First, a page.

When we arrived at Garden Key, we went directly into Fort Jefferson’s parade grounds where several trees, shrubs, and open lawns give migratory birds an opportunity to feed and refuel before continuing their flights northward. Many Cattle Egrets were immediately evident, foraging on the lawn. Although the species is hardy and adaptable, the conditions in the Tortugas prove to be challenging. There are very limited feeding opportunities for birds on the islands, and many do not make it out alive. It was interesting to find a single Glossy Ibis amidst the egrets, a species that is not commonly seen in these islands.

The Buttonwoods and Seagrapes of Garden Key had a substantial number of migratory birds. At least two Black-and-white Warblers clung to branches; a close-by male Hooded Warbler foraged in the understory, allowing us very close looks—soon we would see more; Cape May and Blackpoll warblers darted back and forth between trees; and Common Yellowthroats could be seen here and there skulking in the deeper brush. It did not take us long to find the first Black-whiskered Vireo—a regional specialty that is often uncooperative. Most of these species we would see again and again all three days we birded the Tortugas. We also managed to add Ovenbird in the campground, American Redstarts at various locations, a couple of Northern Parulas and Yellow Warblers, fewer Black-throated Blue and Black-throated Greens, Prairies and even a Yellow-rumped Warbler. Palm Warblers were among the most common.

Hooded Warbler

Hooded Warbler— Photo: Rafael Galvez

 

Several Gray Kingbirds perched in snags within the parade ground. At least one Eastern Kingbird mingled with the Grays. Indigo Buntings could be heard often, and we managed to encounter a few here and there, moving through the key often. A nice surprise was finding a female Scarlet Tanager in the Seagrapes outside of the fort.

One of the biggest challenges when birding the Dry Tortugas is sorting through the thousands of Sooty Terns and Brown Noddies nesting in Bush Key with the hopes of finding an uncommon species. The swarm of thousands of birds flying back and forth and alighting on the thick vegetation is daunting. A few Bridled and Roseate terns have successfully nested on the island, and every now and then, Black Noddies show up. After sorting through countless Brown Noddies through the scope, we were fortunate to find a single Black Noddy perched amidst Browns; its size was noticeably smaller and its plumage more contrasting, once you put your sight on the bird.

Over the parade ground, many swallows could be seen foraging in a large mass. Most were Barn Swallows, although there were many Northern Rough-winged, a number of Cliff, and a couple of Bank. It was a great opportunity to hone in on our swallow identification skills, since many of the birds did not go far and were relatively easy to follow. Foraging over the parade ground were also some raptors. We often saw a Sharp-shinned Hawk that raced through the trees after songbirds. A couple of Merlins and a Northern Harrier were also seen cruising over the fort, and it did not take long for us to spot our first Peregrine Falcon.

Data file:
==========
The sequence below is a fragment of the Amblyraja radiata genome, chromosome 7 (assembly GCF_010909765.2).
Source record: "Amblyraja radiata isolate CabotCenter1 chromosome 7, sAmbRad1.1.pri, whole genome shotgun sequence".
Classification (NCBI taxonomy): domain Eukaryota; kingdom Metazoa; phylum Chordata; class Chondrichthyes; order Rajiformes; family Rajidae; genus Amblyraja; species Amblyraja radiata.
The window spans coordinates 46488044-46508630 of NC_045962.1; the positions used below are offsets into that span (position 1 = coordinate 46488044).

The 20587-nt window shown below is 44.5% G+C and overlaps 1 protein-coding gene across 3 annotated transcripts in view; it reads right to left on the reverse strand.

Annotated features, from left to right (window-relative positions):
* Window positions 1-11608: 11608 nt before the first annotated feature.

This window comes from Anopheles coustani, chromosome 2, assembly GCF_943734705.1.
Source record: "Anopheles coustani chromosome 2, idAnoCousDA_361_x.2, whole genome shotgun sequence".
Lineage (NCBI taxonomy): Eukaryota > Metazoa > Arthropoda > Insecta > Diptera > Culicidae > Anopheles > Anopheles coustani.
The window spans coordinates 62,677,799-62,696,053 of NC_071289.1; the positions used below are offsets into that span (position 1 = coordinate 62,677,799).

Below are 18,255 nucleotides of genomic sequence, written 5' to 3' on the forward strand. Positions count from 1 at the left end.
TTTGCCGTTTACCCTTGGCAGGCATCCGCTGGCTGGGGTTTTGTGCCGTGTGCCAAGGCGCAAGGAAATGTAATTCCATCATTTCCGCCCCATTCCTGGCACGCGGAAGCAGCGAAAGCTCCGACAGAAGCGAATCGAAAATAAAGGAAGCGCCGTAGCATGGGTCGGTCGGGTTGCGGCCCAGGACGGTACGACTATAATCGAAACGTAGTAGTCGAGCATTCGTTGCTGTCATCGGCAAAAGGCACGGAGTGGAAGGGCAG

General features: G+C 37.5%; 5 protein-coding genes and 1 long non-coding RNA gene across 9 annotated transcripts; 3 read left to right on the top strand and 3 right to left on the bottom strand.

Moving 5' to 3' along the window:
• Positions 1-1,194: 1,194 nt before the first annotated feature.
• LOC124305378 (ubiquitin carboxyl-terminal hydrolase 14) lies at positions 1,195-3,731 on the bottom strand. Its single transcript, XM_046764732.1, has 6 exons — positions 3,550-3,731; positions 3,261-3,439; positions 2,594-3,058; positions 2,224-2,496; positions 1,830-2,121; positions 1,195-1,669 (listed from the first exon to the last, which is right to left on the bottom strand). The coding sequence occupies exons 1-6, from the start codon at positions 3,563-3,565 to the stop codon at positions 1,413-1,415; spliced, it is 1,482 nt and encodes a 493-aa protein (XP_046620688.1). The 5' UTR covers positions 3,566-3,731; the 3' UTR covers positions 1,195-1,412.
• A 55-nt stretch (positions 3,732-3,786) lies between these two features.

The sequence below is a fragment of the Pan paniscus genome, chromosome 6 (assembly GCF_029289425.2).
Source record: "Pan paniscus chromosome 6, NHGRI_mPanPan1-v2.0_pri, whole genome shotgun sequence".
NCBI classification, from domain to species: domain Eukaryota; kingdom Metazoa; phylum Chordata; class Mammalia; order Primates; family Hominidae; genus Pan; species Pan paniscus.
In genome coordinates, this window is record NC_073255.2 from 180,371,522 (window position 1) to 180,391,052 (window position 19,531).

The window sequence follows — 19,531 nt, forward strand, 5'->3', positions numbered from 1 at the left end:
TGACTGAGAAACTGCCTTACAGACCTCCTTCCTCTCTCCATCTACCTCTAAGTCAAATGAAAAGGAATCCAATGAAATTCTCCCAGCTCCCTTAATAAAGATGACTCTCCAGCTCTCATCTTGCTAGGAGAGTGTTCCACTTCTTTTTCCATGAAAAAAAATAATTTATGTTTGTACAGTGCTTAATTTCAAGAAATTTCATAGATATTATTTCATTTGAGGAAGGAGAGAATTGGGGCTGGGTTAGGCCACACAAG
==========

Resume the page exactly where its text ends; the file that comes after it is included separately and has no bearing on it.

Sooty Terns

Sooty Terns— Photo: Rafael Galvez

 

A favorite part of this tour tends to be our dinghy ride at sunset to cruise along Bush and Long Keys, and this year we were not disappointed. That final afternoon, as the sun lowered in the sky, we cruised the aquamarine waters while Sooties and Noddies swerved by the hundreds past our boat. We stopped at the frigatebird rookery to watch the gigantic Magnificents play in the gentle air. Some of the males could be seen displaying their inflated bright red throat pouches. Three Peregrine Falcons could be seen roosting on mangrove snags. White-rumped Sandpipers ran along the beach. It was a memorable way to finish a splendid day, surrounded by thousands of birds below the fiery sky. As the last streaks of light gleamed, the tropical air was peppered with “wide awake” calls of Sooty Terns.

Before sailing back to Key West, we had a final morning of birding in Garden Key. Some of the birds we had seen there the day before were still there, yet many had left. The clear skies and favorable winds the night before proved encouraging for migrants wishing to continue northward. Still, as had been the prior days, it was not difficult to find a Buttonwood filled with warblers, Black-and-whites clinging from branches, a Hooded male foraging in the understory, several Blackpolls and Cape Mays in the thick canopy, and a Black-whiskered Vireo working its way to top branches.

Fort Jefferson

Fort Jefferson— Photo: Rafael Galvez

 

During the boat ride back, we managed to add Sandwich and Least terns, making it ten species of terns for the trip! The winds had picked up by midmorning, and our ride back was slow and uneventful. As we approached Key West, more Roseate Terns could be seen careening by, and an Osprey wheeled lazily over the island city. We managed to see many migratory birds, many of which were already gaining on their northern destinations by the power of their own wings. We saw a number of regional breeding specialties, recently arrived from their wintering grounds in the Caribbean. A tour to the Dry Tortugas is always memorable, and this one was a great success.